I've moved so many times I've lost count. Sometimes it's within the same city, others within the same country, others it's to different countries. Geographical distance does not matter as much as cultural distance, it is more difficult for me to move from Mexico to Canada than it is to move from Mexico to Spain. A move to another neighborhood can feel as a different city if it there is enough cultural contrast.

The degree of cultural difference dictates the amount of cultural shock one experiences. The pattern is well established by now: at first you experience the difference with curiosity and delight, but then, as you encounter frustrations dealing with day to day chores you experience homesickness, which then fades away as you form a new relationship with the place you're living. Once settled down, the sense of familiarity grows on you and you embrace the place where you're living.

The first time I lived in Canada as an adult I came to Toronto. Having lived in latin cultures all my adult life, I was taken aback by the emotional distance Canadians exhibited towards me. They were kind but distant, never candid or warm. In contrast Spaniards felt harsh but candid. In many ways it is more difficult dealing with indifference than it is dealing with coarseness.

I was prepared for this indifference when I arrived to Montreal a week ago, but I've been consistently surprised at the candidness of the Québécois. On the first day I arrived, a person at the supermarket approached an employee stocking cans, she said "Oh my god I've been searching for these during the holidays! They're finally here!", in Toronto the employee would have answered with a grunt, but to my surprise they entered conversation with a natural ease that was unexpected.

Yesterday I went for a long walk around this snowy city. People would look at me to the eye and smile. I genuinely thought I had something on me which caused them amusement, I even looked at my zipper to see if it wasn't down. They say Montréal has the politeness of the Canadians with the latin passion of the French. I was skeptical, but I'm now seeing there's truth to this.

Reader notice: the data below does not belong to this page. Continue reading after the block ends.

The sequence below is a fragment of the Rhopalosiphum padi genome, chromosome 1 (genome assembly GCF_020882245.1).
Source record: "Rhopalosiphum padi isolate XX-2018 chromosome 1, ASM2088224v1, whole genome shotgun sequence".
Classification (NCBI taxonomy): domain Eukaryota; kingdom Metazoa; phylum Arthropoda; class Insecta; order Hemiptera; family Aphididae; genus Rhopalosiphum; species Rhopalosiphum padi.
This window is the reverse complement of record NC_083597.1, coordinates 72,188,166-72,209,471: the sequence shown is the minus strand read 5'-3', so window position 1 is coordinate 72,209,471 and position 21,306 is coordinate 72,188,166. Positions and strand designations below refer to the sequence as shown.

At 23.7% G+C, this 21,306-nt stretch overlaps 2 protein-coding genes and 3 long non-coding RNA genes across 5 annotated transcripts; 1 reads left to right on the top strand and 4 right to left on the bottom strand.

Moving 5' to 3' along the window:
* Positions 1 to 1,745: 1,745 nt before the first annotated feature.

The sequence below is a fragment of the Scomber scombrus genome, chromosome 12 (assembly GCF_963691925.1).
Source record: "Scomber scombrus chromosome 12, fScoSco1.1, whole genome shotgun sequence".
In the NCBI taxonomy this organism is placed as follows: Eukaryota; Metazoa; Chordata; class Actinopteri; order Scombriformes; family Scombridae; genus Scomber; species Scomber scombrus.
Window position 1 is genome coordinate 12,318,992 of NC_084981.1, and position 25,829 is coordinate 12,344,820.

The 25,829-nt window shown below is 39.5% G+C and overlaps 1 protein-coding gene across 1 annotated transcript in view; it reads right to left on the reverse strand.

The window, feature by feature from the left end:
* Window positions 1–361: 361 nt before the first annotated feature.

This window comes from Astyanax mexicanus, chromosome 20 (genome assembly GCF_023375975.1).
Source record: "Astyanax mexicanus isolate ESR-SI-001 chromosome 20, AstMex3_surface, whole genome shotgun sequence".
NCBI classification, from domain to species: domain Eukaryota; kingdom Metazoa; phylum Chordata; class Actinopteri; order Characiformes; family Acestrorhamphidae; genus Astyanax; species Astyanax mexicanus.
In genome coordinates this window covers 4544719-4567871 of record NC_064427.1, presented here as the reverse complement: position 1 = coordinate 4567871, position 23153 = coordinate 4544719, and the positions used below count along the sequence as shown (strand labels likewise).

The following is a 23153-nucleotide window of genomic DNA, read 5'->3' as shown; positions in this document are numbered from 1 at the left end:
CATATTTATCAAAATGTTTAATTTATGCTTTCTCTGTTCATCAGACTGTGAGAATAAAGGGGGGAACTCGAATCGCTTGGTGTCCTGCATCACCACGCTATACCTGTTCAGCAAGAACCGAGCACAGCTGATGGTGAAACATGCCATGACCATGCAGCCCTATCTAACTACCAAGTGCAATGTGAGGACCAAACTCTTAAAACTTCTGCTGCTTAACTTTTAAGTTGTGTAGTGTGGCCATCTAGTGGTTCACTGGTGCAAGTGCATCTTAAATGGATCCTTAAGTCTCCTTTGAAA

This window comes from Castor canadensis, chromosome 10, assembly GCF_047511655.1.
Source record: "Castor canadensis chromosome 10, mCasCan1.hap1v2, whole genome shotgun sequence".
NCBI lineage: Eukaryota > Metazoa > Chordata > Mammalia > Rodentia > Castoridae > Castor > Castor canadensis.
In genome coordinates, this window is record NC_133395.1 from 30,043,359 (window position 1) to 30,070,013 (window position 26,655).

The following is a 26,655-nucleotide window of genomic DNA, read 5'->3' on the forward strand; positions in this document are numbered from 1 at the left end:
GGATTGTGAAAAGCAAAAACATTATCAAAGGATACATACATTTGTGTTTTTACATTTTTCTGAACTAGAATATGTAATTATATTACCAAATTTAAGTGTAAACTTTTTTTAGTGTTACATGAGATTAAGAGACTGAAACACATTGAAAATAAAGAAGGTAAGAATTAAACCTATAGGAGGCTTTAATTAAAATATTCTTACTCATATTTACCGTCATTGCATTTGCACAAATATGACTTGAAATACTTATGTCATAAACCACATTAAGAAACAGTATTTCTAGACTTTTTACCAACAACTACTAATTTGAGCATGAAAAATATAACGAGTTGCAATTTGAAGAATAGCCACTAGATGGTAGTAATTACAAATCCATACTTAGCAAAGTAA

Yesterday, after picking up some books from the library I was crossed paths with a middle aged woman. From afar she said out loud "Oh my god! aren't you cold?", I had just shaved my head and ventured out without a hat. "Not much", I answered. To my surprise she stopped and said "you're tough man!" to which I answered "Thanks, but I think it's foolishness, I just arrived from Mexico and I don't know how to dress for the cold"--"Oh really? Well, put on a hat because you'll lose a lot of heat through your head!". I thanked her and we said goodbye. I was elated, no longer invisible in Canada, as I experienced some years ago in Toronto.

It seems Montreal, the city where I was born, is well suited to my own cultural heritage. My father came from the English part of the city while my mother is Mexican. Just as Montréal is Anglo-Latin, so is my cultural and genetic make-up. It is too early to tell if I will feel at home here, but what I've experienced so far is encouraging.